Friday

18th Oct 2019

Ukraine wary of EU's Russia gas deal

  • Russian energy chiefs want to pump more gas to Europe via Nord Stream (Photo: gazprom.com)

The EU is keen for Ukraine to accept a winter deal on Russian gas, but Ukraine is wary of the terms and of broader EU-Russia energy ties.

The deal - put forward by the European Commission in talks in Berlin last Friday (26 September) - currently exists as three sheets of paper with no legal status or signatures.

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It is being discussed in Kiev and Moscow. Brussels hopes they will agree to it by the end of the week and turn into a “binding protocol” by the end of next week.

If they do not, people in eastern EU states, the Western Balkans, and Ukraine will be at risk of electricity shortages and freezing in their homes during winter.

If they do agree, Ukraine will pay Russia $3.1 billion of debt and pre-pay for gas each month at $385 per thousand cubic metres (tcm), while Russia will deliver 5 billion cubic metres (bcm) of gas between now and April.

An EU source told EUobserver “the Russian side is basically in agreement already, but the Ukraine side is being more cautious”.

A Ukrainian diplomat gave one reason why Kiev is unhappy. He said the market price for gas should be $250/tcm and that Russian gas firm Gazprom is helping the Kremlin to “pay for the war” in east Ukraine.

“Why should we support a company that is supporting terrorists in Ukraine and even paying for this war?” he told EUobserver.

A Ukrainian analyst, Michael Gonchar, who used to be a senior executive at Ukraine’s top gas company, Naftogaz, and who has read the EU’s three-page accord, gave a less emotional response.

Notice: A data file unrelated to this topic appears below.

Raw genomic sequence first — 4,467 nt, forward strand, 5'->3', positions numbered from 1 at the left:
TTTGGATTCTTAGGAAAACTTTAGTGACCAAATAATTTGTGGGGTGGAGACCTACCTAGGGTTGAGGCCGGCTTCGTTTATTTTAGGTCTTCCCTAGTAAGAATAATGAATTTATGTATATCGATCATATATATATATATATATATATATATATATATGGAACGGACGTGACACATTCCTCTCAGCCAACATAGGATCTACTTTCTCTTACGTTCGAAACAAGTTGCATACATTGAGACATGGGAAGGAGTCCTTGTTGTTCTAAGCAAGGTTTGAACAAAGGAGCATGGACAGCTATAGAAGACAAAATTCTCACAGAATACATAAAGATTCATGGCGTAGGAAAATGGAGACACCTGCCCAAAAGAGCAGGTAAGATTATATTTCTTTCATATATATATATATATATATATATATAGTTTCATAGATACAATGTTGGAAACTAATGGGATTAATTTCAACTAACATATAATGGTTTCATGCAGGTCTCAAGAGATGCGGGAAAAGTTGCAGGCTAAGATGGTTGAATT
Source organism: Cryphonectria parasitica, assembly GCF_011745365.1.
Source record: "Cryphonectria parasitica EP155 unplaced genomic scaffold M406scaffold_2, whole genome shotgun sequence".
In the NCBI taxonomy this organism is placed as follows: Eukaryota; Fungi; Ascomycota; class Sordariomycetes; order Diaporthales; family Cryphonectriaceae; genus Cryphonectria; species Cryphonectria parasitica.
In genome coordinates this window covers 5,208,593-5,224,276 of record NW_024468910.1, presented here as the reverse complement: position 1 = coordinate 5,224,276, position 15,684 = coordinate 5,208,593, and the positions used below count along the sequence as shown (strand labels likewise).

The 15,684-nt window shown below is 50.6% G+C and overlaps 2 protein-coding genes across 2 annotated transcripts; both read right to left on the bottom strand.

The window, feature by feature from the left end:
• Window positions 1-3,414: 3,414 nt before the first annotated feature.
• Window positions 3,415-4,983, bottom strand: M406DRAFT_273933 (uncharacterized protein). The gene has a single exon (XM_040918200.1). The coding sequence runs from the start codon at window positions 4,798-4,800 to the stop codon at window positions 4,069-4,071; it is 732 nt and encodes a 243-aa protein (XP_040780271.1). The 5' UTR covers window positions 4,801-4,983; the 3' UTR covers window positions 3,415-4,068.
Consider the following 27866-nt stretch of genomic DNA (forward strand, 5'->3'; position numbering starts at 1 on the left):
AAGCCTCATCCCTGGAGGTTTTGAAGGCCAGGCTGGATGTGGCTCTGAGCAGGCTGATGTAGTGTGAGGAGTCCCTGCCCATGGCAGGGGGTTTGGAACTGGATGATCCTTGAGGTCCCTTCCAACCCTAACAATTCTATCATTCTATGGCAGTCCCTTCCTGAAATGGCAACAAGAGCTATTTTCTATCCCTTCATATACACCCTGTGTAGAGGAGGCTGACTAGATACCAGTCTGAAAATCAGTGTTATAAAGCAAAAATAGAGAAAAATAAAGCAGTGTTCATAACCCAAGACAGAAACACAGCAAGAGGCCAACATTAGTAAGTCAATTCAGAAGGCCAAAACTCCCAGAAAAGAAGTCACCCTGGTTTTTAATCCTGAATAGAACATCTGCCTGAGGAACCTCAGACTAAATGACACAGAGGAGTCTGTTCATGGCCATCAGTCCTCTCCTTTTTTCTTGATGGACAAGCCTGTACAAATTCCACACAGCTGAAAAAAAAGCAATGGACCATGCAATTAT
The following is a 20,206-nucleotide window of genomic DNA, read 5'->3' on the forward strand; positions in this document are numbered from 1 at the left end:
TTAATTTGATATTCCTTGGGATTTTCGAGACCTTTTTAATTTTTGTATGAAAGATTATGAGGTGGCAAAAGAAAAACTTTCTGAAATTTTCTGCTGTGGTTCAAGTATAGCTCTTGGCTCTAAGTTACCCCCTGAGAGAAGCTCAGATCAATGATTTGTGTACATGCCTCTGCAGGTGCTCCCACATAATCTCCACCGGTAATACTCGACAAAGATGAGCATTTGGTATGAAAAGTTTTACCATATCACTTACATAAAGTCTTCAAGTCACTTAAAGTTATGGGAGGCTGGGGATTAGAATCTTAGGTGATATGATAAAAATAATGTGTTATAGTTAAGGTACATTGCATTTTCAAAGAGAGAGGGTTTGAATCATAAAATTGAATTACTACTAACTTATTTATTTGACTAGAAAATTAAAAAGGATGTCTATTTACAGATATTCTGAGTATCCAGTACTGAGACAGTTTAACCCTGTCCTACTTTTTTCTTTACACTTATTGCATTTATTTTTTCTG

He said the “protocol” should be enshrined in international law if Gazprom is to stick to it. He added that it should spell out how much of the 5 bcm is to be delivered to Ukraine each month, how much of it is to be transited to the EU, and how much is to stay in Ukraine.

“This deal is not good for us because it is too vague, so Gazprom can play with it to exert pressure”, he noted.

Gonchar said one scenario is that Gazprom will reduce Ukraine supplies, claim that Ukraine stole the gas, and use the crunch to urge the EU to let it pump more gas via the Nord Stream pipeline to Germany.

The Ukrainian diplomat also complained the EU rejected all its energy security ideas in the past few months.

Kiev suggested the EU, Russia, and Ukraine should put monitors at pumping stations to verify any allegations of “stolen” volumes and that EU firms should buy gas at the Russia-Ukraine border instead of the EU-Ukraine border so they have more control of transit.

The diplomat added the commission has put on ice its three-year old probe into Gazprom price-fixing in Europe for fear of annoying Russia too much.

“There is no motivation from high-ranking authorities to conclude this. They have all the files but they are still waiting for the political signal”, he said.

For her part, a commission spokeswoman, Marlene Holzner, said the monitoring and gas-purchasing ideas are “old … we are moving away from these steps, which were designed to help cope with a crisis, to a situation where the gas will keep on flowing despite the [Russia-Ukraine] conflict”.

Another commission spokesman, Antoine Colombani, said the Gazprom probe is “actively ongoing” and that it is “normal” for complex cases to take a long time.

Meanwhile, even if the winter gas deal goes ahead, it might not be enough to keep everyone warm.

The 5 bcm figure is based on EU and Ukraine needs factoring in reverse flows from Hungary, Poland, and Slovakia to Ukraine.

But Hungary last week stopped supplies citing “technical reasons” after a visit to Budapest by the Gazprom CEO.

The commission’s energy supremo, Gunther Oettinger, who drafted the Berlin agreement, said in the German capital on Friday that Hungary did nothing wrong.

“[EU] member states also need to fill their own storage tanks, so I don’t think this is a blockade [by Russia]”, he told press.

He added that Slovakia’s contracts with Gazprom also mean that it can refuse to let it use some of its pipelines to reverse-supply Ukraine.

Holzner on Monday added that while European Energy Community (EEC) rules oblige Hungary to deliver the gas to Ukraine “in principle” the terms of individual contracts with Russia trump the EEC regime.

The EEC is an energy club created by the EU and Western Balkan states, Moldova, and Ukraine in 2005.

Russia threatens EU states with gas cut-offs

Russian energy minister Novak has warned that EU states which re-export gas to Ukraine will face cut-offs, with Hungary already stopping its reverse flow.

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